The Cost of Under- and Over-Coating Zinc

26 May 2021 | Wednesday | Opinion | By By Chris Burnett

Zinc coatings have long been used to protect the steel components we rely on in our everyday lives – from the cars we drive, to the guard rails that protect us while we’re on the road.

But for manufacturers who provide these zinc-coated products, the cost of zinc has increased substantially over the past few years, emphasizing the need to accurately measure and tightly control the amount used in galvanized coatings.

Zinc is the lightweight, rustproof metal used extensively in the automotive and construction industries because it has strong anticorrosive properties and bonds well with other metals.  Consequently, about one-half of the zinc that is produced is used in zinc galvanizing, which is the process of adding thin layers of zinc to iron or steel to prevent rusting.  In addition, zinc alloys well with other metals. Zinc is combined with copper to form brass and with other metals to be used in many automotive and electrical components.

Jefferson Lab, the U.S. Department of Energy Office of Science national laboratory, explains on its website that roughly one third of all metallic zinc produced today is used in a process known as galvanization. During galvanization, an object that is subject to corrosion is given a protective coating of zinc.

Continuous hot-dip galvanizing is an efficient method of coating large amounts of steel strip with a Zinc (alloy) layer. The process begins by heating up the steel and passing the steel through a bath of molten liquid Zinc or Zinc Alloy. For hot dip galvanizing lines, automatic coating weight control is essential for uniform production with minimized zinc consumption. As production varies from coil to coil, changes in air knife and process settings can be used to manage the transition and optimize yield.  (For more specifics, read the white paper: The Benefits of Hot Coating Weight Measurements to Coating Control.)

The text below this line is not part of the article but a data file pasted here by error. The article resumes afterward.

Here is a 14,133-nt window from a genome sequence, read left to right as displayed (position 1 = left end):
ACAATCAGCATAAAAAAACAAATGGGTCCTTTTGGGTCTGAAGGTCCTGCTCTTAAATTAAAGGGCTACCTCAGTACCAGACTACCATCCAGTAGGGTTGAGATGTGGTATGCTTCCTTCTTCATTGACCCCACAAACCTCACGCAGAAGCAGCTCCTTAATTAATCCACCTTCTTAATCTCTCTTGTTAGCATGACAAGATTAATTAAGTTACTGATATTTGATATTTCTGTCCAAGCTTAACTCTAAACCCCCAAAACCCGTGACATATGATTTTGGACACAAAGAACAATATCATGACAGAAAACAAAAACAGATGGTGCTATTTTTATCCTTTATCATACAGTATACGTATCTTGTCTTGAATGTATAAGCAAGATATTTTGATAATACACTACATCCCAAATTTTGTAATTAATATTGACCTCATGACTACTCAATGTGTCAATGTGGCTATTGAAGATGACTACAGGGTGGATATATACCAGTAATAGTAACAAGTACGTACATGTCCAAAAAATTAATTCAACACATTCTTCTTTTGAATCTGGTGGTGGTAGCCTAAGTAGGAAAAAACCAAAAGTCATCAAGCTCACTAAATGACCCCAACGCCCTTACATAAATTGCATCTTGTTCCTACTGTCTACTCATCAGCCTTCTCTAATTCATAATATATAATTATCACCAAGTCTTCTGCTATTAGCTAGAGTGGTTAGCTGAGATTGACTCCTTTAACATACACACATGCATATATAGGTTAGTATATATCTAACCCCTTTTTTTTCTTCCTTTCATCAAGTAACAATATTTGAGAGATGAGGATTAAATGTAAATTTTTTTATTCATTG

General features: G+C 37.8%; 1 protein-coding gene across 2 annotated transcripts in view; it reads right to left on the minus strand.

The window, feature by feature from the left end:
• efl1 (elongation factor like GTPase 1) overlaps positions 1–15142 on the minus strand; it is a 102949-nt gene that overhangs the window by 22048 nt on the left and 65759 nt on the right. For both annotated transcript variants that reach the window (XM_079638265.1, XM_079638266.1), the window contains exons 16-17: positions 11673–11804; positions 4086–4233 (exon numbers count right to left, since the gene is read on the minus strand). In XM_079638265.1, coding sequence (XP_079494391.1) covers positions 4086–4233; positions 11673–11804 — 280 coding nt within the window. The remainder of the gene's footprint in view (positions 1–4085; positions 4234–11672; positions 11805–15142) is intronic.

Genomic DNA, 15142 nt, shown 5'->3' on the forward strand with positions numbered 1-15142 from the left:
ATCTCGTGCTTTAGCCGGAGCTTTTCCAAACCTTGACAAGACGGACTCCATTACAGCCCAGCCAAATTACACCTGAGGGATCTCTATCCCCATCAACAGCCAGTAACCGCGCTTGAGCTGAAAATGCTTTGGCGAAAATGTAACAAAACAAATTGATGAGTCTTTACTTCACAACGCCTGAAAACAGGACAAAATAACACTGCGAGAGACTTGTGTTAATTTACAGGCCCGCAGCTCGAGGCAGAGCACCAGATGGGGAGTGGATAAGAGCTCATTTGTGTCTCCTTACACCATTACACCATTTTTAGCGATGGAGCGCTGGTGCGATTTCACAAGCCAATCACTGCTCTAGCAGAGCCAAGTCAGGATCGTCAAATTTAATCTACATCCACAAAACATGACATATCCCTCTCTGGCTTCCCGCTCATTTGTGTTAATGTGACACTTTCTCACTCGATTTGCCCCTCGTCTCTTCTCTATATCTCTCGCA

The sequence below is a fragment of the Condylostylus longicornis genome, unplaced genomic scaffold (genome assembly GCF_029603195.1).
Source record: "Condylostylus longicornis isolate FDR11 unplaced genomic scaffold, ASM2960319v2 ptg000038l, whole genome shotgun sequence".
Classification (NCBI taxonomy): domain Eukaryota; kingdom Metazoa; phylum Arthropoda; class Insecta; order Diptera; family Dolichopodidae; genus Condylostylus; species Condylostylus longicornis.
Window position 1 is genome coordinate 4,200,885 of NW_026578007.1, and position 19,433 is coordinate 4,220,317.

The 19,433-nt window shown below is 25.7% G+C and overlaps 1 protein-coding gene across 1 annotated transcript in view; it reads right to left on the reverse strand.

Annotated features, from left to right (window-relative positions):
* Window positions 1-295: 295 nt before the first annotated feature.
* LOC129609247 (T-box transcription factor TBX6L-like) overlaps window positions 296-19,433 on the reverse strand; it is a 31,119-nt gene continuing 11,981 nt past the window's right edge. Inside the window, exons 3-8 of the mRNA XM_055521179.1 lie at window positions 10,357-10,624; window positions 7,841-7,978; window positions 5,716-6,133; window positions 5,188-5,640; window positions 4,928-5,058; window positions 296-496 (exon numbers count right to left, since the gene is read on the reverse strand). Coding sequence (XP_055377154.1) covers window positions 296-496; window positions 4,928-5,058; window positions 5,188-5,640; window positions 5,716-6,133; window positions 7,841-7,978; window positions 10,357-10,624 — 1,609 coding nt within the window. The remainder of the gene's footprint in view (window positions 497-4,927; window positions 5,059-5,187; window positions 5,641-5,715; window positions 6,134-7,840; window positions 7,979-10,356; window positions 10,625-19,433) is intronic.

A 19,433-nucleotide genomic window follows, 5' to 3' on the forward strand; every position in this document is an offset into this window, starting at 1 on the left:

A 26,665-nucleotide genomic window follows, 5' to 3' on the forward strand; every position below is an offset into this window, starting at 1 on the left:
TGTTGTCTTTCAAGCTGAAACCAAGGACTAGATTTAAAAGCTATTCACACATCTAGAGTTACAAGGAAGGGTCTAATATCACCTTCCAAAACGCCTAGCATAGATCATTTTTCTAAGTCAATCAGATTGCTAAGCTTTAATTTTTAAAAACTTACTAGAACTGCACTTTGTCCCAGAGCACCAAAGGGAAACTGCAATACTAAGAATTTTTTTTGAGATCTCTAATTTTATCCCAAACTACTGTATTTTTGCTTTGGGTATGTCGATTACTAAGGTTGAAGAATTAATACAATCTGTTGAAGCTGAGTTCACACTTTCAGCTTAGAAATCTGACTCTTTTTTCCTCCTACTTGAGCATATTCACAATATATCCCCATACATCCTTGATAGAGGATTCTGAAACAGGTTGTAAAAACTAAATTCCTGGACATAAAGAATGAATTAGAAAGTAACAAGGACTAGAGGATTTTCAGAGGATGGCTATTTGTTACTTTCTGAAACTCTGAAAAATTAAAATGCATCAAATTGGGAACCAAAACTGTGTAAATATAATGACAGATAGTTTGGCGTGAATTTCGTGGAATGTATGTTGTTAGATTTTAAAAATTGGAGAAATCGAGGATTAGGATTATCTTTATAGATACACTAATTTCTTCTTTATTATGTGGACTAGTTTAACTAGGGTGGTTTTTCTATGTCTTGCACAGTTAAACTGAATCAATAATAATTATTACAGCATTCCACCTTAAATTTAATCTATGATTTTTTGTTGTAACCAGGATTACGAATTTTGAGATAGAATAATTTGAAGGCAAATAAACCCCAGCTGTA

The highest quality products are those with a uniform coating weight and no undercoated strip segments. Since coated coils are purchased based on a target coating weight, coils with any undercoated segments, even a few grams per square meter, are treated as defective goods, they cannot be sold as specified and result in economic losses.

The most direct method of reducing material costs associated with coating is to apply the minimum amount of zinc to meet the product specification. Considering quality and potential downgrading costs as mentioned earlier, it is the target to tighten the tolerances of the production to approach the lower specification as close as possible for minimized zinc consumption.

To get to those tight tolerances, manufacturers need to use metals coating weight gauges. These instruments can provide precise, real-time measurements that meet the tightest specifications of any application while maximizing raw material use.

Some gauges can help galvanizing lines optimize the zinc coatings.  Manufacturers who typically ‘over coat’ ever so slightly to meet their customer’s demands, need to be aware that at zinc’s high prices, even an ‘ever so slight’ over coating can add up.  Depending on how much product is produced, saving 1 gram per square meter on zinc coatings could save hundreds of thousands of dollars per year.

However, there are different kinds of gauges for different uses, so you must make sure that the gauge being used is suited for zinc applications, including both hot dip and electrolyte galvanization lines. Also note if it can perform at below 330 gsm (1.1 osf) per side (or G210), or below 550 gsm (1.8 osf) per side (or G360).

We’ve developed a Metals Coating Weight Gauges Product Comparison Table so you can compare the different applications.

Using the ideal coating weight means you’re not using too little or giving away too much – a good proposition for the long haul and the bottom line.

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